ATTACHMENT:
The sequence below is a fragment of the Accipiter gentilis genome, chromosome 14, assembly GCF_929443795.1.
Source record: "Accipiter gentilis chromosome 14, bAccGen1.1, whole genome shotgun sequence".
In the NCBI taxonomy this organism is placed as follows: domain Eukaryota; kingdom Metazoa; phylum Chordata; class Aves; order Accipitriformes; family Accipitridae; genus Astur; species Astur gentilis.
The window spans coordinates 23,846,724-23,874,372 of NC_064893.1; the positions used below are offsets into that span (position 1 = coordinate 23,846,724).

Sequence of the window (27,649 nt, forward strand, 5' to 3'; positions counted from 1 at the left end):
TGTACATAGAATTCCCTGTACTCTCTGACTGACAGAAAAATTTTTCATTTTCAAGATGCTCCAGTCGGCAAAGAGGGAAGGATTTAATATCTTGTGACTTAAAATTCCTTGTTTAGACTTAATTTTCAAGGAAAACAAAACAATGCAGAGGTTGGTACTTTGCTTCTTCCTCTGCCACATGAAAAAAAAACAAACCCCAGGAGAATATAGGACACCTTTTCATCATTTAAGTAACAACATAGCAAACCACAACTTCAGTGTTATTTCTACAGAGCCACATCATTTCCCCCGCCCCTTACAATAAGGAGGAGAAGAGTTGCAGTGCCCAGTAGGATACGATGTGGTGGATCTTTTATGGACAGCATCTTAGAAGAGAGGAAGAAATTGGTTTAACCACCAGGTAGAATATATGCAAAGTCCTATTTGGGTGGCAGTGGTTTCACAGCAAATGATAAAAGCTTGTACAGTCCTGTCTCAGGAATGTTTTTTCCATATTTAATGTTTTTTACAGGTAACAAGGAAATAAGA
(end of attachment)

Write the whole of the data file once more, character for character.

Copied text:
The sequence below is a fragment of the Accipiter gentilis genome, chromosome 14, assembly GCF_929443795.1.
Source record: "Accipiter gentilis chromosome 14, bAccGen1.1, whole genome shotgun sequence".
In the NCBI taxonomy this organism is placed as follows: domain Eukaryota; kingdom Metazoa; phylum Chordata; class Aves; order Accipitriformes; family Accipitridae; genus Astur; species Astur gentilis.
The window spans coordinates 23,846,724-23,874,372 of NC_064893.1; the positions used below are offsets into that span (position 1 = coordinate 23,846,724).

Sequence of the window (27,649 nt, forward strand, 5' to 3'; positions counted from 1 at the left end):
TGTACATAGAATTCCCTGTACTCTCTGACTGACAGAAAAATTTTTCATTTTCAAGATGCTCCAGTCGGCAAAGAGGGAAGGATTTAATATCTTGTGACTTAAAATTCCTTGTTTAGACTTAATTTTCAAGGAAAACAAAACAATGCAGAGGTTGGTACTTTGCTTCTTCCTCTGCCACATGAAAAAAAAACAAACCCCAGGAGAATATAGGACACCTTTTCATCATTTAAGTAACAACATAGCAAACCACAACTTCAGTGTTATTTCTACAGAGCCACATCATTTCCCCCGCCCCTTACAATAAGGAGGAGAAGAGTTGCAGTGCCCAGTAGGATACGATGTGGTGGATCTTTTATGGACAGCATCTTAGAAGAGAGGAAGAAATTGGTTTAACCACCAGGTAGAATATATGCAAAGTCCTATTTGGGTGGCAGTGGTTTCACAGCAAATGATAAAAGCTTGTACAGTCCTGTCTCAGGAATGTTTTTTCCATATTTAATGTTTTTTACAGGTAACAAGGAAATAAGA